Investors counting on a V-shaped recovery without a marked increase in consumption are delusional. This is apparently the view from analysts at Ovannis Capital.
Reportedly contained within a recent client e-mail, the statement suggests that with the economies of the UK and the US dependent upon consumer spending for as much as 70% of their gross domestic product (GDP), it is likely that high relative unemployment, a proclivity to pay down debt rather than extend it and the broad-based withdrawal of credit facilities will prevent the return of pre-credit crunch mass consumption.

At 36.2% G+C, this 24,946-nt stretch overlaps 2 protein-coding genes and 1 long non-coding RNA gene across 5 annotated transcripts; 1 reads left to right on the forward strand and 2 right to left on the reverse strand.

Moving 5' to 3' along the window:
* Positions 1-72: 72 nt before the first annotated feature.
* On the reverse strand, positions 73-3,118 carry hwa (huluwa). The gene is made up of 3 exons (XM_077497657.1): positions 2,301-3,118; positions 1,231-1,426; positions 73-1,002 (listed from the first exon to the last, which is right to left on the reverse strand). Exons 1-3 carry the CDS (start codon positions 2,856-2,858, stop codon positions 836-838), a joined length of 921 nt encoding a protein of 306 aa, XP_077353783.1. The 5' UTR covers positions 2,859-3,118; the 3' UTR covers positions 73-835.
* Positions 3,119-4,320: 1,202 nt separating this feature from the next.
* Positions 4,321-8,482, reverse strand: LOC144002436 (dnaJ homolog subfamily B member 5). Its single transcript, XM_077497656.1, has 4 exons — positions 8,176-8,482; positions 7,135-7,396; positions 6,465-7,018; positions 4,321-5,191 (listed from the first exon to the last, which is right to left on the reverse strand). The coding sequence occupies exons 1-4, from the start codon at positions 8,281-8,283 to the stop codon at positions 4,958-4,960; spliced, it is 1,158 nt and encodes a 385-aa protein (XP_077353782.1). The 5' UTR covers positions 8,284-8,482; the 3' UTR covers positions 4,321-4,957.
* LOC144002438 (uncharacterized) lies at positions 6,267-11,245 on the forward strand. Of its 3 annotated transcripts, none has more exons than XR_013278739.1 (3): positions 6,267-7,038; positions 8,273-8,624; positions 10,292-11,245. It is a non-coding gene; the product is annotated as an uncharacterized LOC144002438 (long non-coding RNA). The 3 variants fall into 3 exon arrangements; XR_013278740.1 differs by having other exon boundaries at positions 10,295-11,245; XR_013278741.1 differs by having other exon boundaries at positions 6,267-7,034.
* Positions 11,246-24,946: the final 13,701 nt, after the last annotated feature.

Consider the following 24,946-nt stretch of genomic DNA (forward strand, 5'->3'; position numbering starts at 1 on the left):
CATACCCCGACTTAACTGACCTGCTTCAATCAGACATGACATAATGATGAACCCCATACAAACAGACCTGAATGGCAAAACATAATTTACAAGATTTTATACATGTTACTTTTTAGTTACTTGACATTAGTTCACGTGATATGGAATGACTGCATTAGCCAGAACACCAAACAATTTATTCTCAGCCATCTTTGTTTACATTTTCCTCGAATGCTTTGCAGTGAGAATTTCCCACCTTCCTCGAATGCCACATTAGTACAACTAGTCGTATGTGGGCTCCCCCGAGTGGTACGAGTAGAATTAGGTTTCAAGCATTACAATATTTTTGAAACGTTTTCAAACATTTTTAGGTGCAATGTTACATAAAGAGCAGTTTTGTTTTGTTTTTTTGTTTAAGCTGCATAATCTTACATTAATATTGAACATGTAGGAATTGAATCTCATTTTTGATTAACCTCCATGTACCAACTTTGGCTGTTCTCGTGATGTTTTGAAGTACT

Ovannis Capital e-mail apparently goes on to advise clients to divest themselves of any remaining exposure to retail stocks with the exception of the large blue-chip defensives like well-known supermarket names like Wal-Mart in the US and Tesco in the UK.
The firm suggests selling the stocks into strength which effectively means disposing of them when the overall markets rally.
Ovannis Capital also cite the rise in the cost of everyday items like fuel, food and utilities which have an impact on consumer budgets as another reason why shoppers are unlikely to increase discretionary spending.
Despite central bank and governmental claims that deflation is the greatest threat to economic stability, Ovannis Capital maintain that the measures taken to combat what it calls an illusory concept are inherently inflationary and points to the declining value of both the dollar and sterling against other world currencies as stark proof.